Johnston said the 707 is easier to handle in this respect than other swept wing types he has flown because its spoilers can destroy much of the lift of either wing and the pod pylons have some effect as fences limiting spanwise flow. The rolling moment is not great enough to endanger a wing tip or a pod. Its effect is to lengthen the landing roll out. With the downwind landing gear bearing most of the aitplanes weight , the upwind gear produces less braking action because of its reduced traction.
The landing gear tread of he 707 is somewhat narrower than that of current airline types because it is neccessary to retract the big four- wheeled bogies into the fuselaje. There is no engine nacelle on the wing offering storage space for them . This relative narrowness does not affect the cross-wind capability of the plane according to Johnston.
The 707 has a brake anti-skid system to prevent a wheel or bogie bearing a lighter friction load than the rest of the wheels being stopped by brake pressure, thus wearing tires unevenly. This occurs – wihout the anti-skid system- when a cross-wind partially unloads the upwind bogie, when icy spots are encountered on the runway, when blacktop runway surfaces melt in spots on a hot day , etc. Given the weights at which the 707 will operate, no pilot could hope to sense wheel skid and make pedal corrections, Johnston said.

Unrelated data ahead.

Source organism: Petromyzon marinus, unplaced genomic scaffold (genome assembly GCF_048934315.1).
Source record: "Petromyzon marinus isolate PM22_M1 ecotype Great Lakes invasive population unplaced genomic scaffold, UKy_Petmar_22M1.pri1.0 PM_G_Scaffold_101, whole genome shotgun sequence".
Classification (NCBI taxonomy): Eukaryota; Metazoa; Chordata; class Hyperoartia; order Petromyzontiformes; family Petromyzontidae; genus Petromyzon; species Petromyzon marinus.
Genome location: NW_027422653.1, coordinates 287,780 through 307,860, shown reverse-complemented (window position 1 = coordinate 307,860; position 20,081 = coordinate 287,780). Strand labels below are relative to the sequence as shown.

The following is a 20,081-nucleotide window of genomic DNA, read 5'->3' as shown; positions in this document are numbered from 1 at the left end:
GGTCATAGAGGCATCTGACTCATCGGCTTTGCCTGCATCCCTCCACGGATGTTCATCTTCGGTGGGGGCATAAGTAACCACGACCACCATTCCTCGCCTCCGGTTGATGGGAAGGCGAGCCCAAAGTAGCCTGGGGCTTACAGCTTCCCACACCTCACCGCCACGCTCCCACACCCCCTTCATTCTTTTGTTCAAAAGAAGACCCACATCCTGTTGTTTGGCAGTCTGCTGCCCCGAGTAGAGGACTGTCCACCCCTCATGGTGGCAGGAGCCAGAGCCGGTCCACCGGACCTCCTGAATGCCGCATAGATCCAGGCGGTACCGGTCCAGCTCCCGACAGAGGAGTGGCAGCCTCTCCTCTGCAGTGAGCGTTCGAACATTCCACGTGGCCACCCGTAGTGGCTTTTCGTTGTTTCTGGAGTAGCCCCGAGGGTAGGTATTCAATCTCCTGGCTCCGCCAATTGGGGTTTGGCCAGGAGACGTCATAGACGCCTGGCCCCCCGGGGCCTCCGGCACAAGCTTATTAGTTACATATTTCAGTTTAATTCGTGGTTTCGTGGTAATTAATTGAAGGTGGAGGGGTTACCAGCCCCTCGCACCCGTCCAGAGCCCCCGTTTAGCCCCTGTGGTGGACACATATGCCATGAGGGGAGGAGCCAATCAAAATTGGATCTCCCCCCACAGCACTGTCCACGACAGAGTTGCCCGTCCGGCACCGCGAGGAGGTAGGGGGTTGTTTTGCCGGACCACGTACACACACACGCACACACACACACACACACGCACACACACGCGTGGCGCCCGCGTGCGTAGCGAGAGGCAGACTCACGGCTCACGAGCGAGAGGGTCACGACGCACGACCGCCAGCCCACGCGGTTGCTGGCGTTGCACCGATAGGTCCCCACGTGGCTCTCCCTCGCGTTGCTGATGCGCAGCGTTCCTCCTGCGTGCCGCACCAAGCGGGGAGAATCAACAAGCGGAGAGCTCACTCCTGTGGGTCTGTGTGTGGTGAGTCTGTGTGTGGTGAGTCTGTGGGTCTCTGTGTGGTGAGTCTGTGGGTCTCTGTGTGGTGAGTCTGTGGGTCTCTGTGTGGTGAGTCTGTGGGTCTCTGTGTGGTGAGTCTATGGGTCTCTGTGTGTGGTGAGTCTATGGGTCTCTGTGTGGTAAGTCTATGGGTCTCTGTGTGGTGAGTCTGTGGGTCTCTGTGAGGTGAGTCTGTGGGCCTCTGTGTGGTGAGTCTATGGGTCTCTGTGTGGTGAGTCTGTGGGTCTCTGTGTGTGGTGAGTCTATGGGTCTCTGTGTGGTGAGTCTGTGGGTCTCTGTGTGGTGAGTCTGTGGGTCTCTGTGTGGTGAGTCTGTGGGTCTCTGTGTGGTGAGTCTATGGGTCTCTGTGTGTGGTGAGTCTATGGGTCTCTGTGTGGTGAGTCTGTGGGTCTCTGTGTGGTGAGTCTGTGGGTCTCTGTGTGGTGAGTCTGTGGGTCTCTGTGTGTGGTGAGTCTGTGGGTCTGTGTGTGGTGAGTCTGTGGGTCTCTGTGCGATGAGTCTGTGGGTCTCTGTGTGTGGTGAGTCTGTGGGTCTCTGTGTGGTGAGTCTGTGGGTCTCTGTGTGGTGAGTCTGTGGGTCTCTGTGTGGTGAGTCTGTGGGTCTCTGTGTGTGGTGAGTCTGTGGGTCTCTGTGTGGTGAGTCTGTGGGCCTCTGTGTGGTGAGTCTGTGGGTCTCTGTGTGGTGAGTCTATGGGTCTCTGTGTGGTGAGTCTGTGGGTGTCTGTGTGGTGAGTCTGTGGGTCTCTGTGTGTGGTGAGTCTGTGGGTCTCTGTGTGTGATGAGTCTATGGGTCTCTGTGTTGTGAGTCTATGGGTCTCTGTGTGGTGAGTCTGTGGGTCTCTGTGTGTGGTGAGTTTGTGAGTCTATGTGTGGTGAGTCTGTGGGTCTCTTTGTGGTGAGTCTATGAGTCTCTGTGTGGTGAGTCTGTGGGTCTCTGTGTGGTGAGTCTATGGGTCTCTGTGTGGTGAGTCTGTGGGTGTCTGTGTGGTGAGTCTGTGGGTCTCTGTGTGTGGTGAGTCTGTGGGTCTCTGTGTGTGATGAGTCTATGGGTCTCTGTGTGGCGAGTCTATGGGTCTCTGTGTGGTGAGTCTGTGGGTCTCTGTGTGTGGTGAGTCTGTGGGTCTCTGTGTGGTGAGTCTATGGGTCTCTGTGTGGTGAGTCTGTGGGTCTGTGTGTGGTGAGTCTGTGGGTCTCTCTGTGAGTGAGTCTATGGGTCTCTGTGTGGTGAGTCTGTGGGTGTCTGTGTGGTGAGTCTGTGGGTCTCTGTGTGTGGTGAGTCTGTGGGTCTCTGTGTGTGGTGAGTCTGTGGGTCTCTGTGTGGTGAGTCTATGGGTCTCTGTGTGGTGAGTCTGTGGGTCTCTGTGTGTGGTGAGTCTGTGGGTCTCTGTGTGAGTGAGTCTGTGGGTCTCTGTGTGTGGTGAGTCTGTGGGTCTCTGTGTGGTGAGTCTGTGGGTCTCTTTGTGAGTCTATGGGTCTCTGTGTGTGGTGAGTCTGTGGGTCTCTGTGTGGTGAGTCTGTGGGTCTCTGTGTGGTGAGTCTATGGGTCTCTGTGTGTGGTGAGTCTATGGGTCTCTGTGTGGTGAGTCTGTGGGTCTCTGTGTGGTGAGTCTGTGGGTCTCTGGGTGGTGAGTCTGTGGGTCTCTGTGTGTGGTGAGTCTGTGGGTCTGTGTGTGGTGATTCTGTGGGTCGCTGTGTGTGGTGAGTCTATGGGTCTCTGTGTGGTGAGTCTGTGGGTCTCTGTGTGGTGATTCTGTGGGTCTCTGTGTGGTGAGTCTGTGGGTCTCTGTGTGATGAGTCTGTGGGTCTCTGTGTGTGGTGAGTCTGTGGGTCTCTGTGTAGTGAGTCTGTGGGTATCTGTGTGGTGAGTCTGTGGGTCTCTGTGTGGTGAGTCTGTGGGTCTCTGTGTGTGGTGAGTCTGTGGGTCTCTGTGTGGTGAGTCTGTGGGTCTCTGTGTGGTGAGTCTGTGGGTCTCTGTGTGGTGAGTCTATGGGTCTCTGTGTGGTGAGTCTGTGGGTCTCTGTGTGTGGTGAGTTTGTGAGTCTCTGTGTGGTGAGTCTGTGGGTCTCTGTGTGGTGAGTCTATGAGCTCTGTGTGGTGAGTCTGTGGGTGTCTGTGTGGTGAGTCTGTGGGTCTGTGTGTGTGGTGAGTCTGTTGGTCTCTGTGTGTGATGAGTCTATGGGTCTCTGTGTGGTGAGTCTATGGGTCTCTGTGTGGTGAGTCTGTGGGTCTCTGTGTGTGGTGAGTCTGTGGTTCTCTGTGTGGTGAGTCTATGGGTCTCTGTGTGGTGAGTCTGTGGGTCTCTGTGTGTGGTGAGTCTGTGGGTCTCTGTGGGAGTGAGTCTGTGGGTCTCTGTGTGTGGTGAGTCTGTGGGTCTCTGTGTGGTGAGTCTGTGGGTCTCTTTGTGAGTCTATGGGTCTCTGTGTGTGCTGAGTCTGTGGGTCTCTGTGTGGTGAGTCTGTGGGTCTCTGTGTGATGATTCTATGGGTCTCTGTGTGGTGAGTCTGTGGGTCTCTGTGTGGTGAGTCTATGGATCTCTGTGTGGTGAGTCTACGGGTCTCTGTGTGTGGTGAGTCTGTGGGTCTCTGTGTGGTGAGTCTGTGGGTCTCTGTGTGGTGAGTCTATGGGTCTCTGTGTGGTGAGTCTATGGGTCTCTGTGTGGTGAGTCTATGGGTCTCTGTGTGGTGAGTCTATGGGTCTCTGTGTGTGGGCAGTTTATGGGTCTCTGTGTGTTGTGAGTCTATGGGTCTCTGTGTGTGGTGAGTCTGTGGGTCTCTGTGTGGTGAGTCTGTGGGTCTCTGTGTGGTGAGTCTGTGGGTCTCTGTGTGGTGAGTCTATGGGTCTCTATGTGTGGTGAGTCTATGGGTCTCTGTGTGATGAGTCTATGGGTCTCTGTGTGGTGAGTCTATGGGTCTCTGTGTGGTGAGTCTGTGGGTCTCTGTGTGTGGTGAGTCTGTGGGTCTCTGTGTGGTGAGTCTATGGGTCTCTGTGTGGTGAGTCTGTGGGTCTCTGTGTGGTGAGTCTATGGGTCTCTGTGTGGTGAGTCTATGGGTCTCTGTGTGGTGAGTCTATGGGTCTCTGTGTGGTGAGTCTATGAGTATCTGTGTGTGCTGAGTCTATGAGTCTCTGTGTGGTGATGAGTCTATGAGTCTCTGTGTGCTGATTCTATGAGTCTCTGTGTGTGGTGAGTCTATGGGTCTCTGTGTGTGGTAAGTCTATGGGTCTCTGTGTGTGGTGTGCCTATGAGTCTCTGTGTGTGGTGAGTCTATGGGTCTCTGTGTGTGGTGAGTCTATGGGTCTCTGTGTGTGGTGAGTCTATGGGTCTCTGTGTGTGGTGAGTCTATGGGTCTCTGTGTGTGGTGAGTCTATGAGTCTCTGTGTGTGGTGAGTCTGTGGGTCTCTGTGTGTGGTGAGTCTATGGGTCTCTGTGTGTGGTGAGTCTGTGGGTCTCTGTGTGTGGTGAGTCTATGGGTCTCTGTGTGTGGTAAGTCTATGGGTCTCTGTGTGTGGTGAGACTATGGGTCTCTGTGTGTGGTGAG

The thrust reversers to be installed on the 707 will be about as effective braking units as the reversible pitch propellers now in use, he reported. They have an efficiency of about 50%. Tests of a fixed versión of the reverser mounted on the number two engine have been limited to a taxi speed of 80 knots because at higher speeds the assymetrical reverse thrust scrubs the nosewheel sideways. Reverser control will be a separate lever on the control pedestal because Boeing wants to avoid a complicatd throttle linkage.
A prototype of Boeing’s noise suppresser mounted on a single outboard engine for tests has been found to reduce the noise level 12 decibels or 17% from the noise level of the unsilenced engine. Johnston showed a film of the empty 707 holding altitude in a fly-over at 290 knots with three engines out and only the silenced engine operating.